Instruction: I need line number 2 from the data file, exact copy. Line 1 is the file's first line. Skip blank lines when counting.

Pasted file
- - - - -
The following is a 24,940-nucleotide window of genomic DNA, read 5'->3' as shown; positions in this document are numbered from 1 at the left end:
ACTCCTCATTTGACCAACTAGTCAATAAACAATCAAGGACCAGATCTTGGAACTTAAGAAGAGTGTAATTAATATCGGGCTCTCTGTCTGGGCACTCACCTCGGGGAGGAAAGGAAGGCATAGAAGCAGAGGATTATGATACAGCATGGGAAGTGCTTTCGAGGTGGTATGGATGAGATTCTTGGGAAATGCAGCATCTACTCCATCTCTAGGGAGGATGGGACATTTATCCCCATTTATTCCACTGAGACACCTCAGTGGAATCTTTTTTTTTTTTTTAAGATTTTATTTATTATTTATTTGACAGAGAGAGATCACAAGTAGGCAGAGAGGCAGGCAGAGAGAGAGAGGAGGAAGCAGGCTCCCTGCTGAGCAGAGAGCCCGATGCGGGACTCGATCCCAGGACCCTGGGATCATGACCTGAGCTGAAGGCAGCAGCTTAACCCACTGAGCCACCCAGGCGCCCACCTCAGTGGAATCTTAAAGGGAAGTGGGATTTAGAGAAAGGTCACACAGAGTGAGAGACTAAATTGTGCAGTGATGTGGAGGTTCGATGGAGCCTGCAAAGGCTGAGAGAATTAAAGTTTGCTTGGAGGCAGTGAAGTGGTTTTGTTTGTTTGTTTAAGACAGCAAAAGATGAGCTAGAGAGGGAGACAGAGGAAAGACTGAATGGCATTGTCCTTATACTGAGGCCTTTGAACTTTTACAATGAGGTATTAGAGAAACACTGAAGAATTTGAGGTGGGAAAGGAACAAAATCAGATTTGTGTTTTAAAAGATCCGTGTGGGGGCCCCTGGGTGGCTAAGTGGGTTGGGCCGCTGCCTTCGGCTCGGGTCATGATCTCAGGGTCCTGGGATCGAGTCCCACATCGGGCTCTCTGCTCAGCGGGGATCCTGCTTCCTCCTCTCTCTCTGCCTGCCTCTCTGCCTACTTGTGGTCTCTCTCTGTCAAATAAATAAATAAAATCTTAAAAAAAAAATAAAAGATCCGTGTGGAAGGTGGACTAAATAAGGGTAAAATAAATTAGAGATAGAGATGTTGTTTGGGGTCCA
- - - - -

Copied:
ACTCCTCATTTGACCAACTAGTCAATAAACAATCAAGGACCAGATCTTGGAACTTAAGAAGAGTGTAATTAATATCGGGCTCTCTGTCTGGGCACTCACCTCGGGGAGGAAAGGAAGGCATAGAAGCAGAGGATTATGATACAGCATGGGAAGTGCTTTCGAGGTGGTATGGATGAGATTCTTGGGAAATGCAGCATCTACTCCATCTCTAGGGAGGATGGGACATTTATCCCCATTTATTCCACTGAGACACCTCAGTGGAATCTTTTTTTTTTTTTTAAGATTTTATTTATTATTTATTTGACAGAGAGAGATCACAAGTAGGCAGAGAGGCAGGCAGAGAGAGAGAGGAGGAAGCAGGCTCCCTGCTGAGCAGAGAGCCCGATGCGGGACTCGATCCCAGGACCCTGGGATCATGACCTGAGCTGAAGGCAGCAGCTTAACCCACTGAGCCACCCAGGCGCCCACCTCAGTGGAATCTTAAAGGGAAGTGGGATTTAGAGAAAGGTCACACAGAGTGAGAGACTAAATTGTGCAGTGATGTGGAGGTTCGATGGAGCCTGCAAAGGCTGAGAGAATTAAAGTTTGCTTGGAGGCAGTGAAGTGGTTTTGTTTGTTTGTTTAAGACAGCAAAAGATGAGCTAGAGAGGGAGACAGAGGAAAGACTGAATGGCATTGTCCTTATACTGAGGCCTTTGAACTTTTACAATGAGGTATTAGAGAAACACTGAAGAATTTGAGGTGGGAAAGGAACAAAATCAGATTTGTGTTTTAAAAGATCCGTGTGGGGGCCCCTGGGTGGCTAAGTGGGTTGGGCCGCTGCCTTCGGCTCGGGTCATGATCTCAGGGTCCTGGGATCGAGTCCCACATCGGGCTCTCTGCTCAGCGGGGATCCTGCTTCCTCCTCTCTCTCTGCCTGCCTCTCTGCCTACTTGTGGTCTCTCTCTGTCAAATAAATAAATAAAATCTTAAAAAAAAAATAAAAGATCCGTGTGGAAGGTGGACTAAATAAGGGTAAAATAAATTAGAGATAGAGATGTTGTTTGGGGTCCA